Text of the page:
MAYUR GUPTA: Why not? A good CMO will establish marketing technology leadership to unify marketing, technology, data and analytics. They’re adopting these crucial capabilities because at the end of the day, they are the ones who are accountable to drive the ROI and category growth as well as to build legendary brands.

CIOs who commit to transforming their organizations and making them more digitally savvy by rethinking their understanding of traditional IT to reflect new marketing needs are already taking a huge step. The ones who don’t, believing the CMO should only focus on marketing and exclude digital, are working with a broken model.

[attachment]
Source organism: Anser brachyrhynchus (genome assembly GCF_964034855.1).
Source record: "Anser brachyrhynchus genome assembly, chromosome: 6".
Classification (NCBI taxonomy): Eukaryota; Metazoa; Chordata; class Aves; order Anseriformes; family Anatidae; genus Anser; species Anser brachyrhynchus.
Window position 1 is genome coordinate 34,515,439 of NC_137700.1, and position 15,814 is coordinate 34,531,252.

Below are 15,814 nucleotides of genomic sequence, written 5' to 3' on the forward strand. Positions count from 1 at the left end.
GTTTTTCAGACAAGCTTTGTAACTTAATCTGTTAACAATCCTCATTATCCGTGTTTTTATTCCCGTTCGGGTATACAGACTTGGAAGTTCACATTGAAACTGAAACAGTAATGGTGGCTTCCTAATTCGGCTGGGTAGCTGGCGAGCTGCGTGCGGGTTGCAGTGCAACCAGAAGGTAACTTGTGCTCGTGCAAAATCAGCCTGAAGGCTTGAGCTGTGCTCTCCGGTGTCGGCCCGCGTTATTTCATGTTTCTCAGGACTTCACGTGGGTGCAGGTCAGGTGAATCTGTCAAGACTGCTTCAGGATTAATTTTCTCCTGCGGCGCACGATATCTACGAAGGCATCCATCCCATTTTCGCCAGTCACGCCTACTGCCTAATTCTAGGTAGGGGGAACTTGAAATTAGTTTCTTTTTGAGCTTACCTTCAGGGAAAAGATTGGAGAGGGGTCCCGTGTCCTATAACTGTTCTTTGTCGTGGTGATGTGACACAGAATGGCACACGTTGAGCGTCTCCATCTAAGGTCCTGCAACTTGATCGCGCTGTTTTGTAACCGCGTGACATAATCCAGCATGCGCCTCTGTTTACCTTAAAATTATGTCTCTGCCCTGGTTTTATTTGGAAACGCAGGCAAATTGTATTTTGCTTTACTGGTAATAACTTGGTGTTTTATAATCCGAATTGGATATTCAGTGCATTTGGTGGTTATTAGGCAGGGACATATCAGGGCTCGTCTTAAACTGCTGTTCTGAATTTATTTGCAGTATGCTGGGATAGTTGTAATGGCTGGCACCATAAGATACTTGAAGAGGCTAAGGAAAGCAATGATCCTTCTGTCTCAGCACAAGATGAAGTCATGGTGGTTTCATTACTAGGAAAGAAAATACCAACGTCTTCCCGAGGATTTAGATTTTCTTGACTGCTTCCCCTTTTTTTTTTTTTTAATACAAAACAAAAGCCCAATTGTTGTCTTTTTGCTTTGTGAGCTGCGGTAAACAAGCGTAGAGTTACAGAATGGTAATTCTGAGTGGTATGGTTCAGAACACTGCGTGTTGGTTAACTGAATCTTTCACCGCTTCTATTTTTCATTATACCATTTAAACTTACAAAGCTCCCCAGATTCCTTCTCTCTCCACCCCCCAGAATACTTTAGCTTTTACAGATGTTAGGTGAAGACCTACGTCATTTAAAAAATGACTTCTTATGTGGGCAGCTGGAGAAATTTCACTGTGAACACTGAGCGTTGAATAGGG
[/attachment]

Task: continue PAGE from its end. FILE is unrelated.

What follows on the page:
SIMON HUDSON: Can an external agency help bring digital coherence to a company?

MAYUR GUPTA: I strongly believe that brands and Fortune 500s will continue to expand their capabilities by building thought leadership and top digital talents internally to provide vision while leveraging agency partners to both collaborate on the strategy and execute it at scale. But the “set it and forget it” times are over. Brands need to exercise a much higher level of control and direction now.

About the author:

From teaching to quality assurance, technical development to international marketing, business development to business start-ups, Simon has flitted, butterfly like, learning from each experience and bringing that breadth to his client facing and business development activities. Simon is articulate, opinionated, understanding and suffers from an insatiable curiosity.